Friday, 14 May 2010

Alice in Wonderland

I've been thinking about the gardens that I visited last week. The one that occupies my thoughts most right now is Hidcote in Gloucestershire.You approach this garden, that sits on the edge of the rolling costwolds, along country roads and through small villages. The nearby town of Chipping Campden is an absolute delight, with its warm honey coloured stone buildings and interesting looking shops. My Mum lived there when she had her first job and it is a place that is mentioned with affection in my experience.

The garden is considered one of England's greatest but was created by an American, Major Lawrence Johnstone, in the Arts and Crafts style with a whole series of garden 'rooms' each designed to have their own particular atmosphere.

Seeing the garden at this time of year when everything is growing and producing fresh new leaves is a very different experience to seeing it at the height of summer when colour will be everywhere and there will be an exuberance to so much of the planting. What you see now is actually how the structure of it all works and how complex the texture of the planting is.

A bed like this will be a riot of colour later in the season but now, if you look closely, is actually a riot of textures, leaf shapes, form and structure. It really is like a tapestry of plants.

This green phase is so much more subtle than what is to come but just as exciting.

Each space in this garden has been thought through in such an imaginative way and you really feel manipulated by it. There are parts that feel dark and sinister (the yew obelisks in the first picture are positioned so close that they really feel claustrophobic and threatening); there are parts that feel light and airy and magical; there are parts that are invigorating and parts that are calming; there are changes of scale that really do make you feel like you could have tasted from Alice's little bottle or nibbled at her little cake.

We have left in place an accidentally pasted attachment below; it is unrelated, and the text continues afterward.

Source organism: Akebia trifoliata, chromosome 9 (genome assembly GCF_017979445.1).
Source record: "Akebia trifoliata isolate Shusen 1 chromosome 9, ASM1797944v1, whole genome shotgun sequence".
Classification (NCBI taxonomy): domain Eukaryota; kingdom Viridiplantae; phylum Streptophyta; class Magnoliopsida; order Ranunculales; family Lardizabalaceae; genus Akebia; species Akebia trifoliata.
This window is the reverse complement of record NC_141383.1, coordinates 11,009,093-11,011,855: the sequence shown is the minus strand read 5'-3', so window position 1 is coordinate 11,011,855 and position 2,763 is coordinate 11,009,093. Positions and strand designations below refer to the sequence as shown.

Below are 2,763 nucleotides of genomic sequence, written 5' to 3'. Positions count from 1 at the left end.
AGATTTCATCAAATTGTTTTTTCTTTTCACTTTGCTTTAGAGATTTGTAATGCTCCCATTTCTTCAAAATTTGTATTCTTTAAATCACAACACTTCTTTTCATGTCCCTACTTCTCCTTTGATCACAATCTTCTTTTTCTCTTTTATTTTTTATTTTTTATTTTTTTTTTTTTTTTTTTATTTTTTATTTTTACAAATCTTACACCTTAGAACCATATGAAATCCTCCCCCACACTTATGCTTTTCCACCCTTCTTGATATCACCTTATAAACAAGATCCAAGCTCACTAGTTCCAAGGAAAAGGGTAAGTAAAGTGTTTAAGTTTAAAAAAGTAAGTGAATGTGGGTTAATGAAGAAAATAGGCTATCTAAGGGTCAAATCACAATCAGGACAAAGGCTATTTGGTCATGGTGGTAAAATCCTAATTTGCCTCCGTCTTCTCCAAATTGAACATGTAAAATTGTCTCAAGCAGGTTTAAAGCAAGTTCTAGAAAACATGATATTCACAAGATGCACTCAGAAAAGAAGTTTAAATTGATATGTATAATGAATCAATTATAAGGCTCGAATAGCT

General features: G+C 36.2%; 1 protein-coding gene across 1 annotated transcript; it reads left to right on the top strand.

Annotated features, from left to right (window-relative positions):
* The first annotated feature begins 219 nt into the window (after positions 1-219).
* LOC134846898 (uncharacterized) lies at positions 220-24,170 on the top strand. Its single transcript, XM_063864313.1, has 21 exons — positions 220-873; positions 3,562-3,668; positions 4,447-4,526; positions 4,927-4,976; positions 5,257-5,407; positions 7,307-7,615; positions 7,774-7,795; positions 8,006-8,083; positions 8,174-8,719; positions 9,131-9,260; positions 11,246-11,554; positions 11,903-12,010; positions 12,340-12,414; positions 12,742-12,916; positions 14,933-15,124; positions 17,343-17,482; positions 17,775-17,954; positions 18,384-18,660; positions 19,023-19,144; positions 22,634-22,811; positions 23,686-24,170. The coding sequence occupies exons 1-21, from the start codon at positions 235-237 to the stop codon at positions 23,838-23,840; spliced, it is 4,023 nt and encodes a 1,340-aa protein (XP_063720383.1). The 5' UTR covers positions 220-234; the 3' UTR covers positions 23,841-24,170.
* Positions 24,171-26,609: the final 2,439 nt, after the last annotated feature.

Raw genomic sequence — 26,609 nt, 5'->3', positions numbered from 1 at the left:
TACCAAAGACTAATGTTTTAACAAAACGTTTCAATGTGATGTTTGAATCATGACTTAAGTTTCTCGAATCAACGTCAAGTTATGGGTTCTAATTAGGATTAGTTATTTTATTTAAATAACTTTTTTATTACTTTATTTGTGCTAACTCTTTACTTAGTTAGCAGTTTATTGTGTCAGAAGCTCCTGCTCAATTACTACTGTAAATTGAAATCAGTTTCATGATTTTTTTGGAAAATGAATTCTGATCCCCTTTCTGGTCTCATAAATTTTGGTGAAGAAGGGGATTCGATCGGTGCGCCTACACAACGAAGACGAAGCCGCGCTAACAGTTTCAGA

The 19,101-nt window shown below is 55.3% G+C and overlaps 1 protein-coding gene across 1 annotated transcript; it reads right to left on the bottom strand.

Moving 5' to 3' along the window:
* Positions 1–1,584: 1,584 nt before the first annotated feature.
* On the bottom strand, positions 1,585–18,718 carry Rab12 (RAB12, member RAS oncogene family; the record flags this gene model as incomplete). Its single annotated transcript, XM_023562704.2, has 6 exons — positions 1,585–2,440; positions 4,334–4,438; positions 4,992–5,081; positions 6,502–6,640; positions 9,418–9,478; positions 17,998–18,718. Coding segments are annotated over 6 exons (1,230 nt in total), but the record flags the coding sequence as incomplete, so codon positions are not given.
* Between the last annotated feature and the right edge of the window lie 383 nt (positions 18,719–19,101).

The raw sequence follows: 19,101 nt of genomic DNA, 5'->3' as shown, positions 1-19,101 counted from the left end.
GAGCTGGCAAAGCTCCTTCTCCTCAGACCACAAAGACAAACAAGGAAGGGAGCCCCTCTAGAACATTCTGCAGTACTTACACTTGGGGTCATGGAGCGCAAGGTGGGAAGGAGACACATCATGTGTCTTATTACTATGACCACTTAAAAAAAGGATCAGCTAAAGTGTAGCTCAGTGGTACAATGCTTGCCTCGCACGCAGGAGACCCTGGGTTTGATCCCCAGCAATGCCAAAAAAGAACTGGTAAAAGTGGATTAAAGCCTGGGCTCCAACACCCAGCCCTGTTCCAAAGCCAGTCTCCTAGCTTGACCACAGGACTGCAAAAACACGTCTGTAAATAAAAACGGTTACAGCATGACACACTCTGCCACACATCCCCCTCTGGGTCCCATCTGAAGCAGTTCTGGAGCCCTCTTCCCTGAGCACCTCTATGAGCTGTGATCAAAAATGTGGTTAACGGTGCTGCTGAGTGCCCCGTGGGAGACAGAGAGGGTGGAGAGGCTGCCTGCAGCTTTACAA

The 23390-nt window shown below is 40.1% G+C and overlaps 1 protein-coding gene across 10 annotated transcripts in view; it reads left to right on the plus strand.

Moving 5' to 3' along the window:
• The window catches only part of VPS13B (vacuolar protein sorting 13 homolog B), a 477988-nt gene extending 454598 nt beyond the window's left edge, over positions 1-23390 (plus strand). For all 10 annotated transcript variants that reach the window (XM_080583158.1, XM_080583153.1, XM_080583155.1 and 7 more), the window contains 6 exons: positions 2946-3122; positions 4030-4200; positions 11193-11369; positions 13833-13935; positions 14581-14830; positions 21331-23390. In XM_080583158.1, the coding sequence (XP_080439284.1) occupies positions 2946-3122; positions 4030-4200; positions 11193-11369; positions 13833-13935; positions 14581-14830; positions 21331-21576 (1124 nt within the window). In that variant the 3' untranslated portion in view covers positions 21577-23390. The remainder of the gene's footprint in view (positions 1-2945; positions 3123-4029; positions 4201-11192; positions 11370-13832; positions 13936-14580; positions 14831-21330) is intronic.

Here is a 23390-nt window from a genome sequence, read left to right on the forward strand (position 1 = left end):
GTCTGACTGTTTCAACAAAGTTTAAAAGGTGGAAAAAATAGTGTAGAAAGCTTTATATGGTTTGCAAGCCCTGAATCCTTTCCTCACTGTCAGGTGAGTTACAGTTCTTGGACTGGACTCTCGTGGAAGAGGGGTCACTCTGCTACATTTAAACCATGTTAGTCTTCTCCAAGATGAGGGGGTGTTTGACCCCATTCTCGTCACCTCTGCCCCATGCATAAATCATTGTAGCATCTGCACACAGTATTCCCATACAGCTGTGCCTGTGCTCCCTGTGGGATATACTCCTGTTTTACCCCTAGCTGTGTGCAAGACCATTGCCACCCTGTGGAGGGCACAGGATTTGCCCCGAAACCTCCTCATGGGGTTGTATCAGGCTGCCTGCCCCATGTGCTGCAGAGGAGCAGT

It really is a roller coaster of emotions!

Of course at this time of year with things still emerging there is so much exquisite detail, not least the new fern fronds. There was a feast of these at one of the other gardens I visited on this trip (but that can wait for another time) but here the perfect unfurling spirals sat so beautifully next to these dark brooding tulips.

And of course the place is full of vistas and views that lead you on around the place and give you glimpses through from one space to another. Some of these are really quite formal but I like some of the more subtle views.

And this brings me to a view of my tulips from my studio window...

Current listening: Elgar, The Dream of Gerontius (which I'm singing tomorrow evening in Leeds Town Hall)

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